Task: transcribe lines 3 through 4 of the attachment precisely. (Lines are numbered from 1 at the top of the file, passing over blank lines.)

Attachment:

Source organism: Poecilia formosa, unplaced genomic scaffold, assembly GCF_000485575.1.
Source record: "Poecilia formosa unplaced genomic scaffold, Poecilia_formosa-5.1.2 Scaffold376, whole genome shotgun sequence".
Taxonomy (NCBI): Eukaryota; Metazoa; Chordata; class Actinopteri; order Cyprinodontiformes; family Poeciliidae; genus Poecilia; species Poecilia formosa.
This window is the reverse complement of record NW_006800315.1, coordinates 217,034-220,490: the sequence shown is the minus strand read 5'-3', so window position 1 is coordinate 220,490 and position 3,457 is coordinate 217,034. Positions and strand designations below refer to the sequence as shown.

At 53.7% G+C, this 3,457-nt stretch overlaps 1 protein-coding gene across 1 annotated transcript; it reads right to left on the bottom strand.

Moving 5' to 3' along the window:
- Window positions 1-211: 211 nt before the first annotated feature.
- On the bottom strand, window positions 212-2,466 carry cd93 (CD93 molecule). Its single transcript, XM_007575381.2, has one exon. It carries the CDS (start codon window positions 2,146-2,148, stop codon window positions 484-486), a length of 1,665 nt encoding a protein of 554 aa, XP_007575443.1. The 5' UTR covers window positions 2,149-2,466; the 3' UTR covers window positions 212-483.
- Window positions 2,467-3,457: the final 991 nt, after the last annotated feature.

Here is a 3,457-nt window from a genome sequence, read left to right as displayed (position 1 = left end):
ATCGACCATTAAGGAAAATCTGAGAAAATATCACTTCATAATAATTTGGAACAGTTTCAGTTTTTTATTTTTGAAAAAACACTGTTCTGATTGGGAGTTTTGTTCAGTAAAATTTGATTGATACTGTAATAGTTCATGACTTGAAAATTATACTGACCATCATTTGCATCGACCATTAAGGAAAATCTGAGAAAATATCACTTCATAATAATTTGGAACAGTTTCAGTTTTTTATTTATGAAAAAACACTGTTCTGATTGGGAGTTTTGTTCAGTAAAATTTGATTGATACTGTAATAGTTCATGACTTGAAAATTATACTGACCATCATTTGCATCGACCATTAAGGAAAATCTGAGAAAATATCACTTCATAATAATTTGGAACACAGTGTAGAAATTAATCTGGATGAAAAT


Taxonomy (NCBI): Eukaryota; Metazoa; Chordata; class Actinopteri; order Cyprinodontiformes; family Poeciliidae; genus Poecilia; species Poecilia formosa.
This window is the reverse complement of record NW_006800315.1, coordinates 217,034-220,490: the sequence shown is the minus strand read 5'-3', so window position 1 is coordinate 220,490 and position 3,457 is coordinate 217,034. Positions and strand designations below refer to the sequence as shown.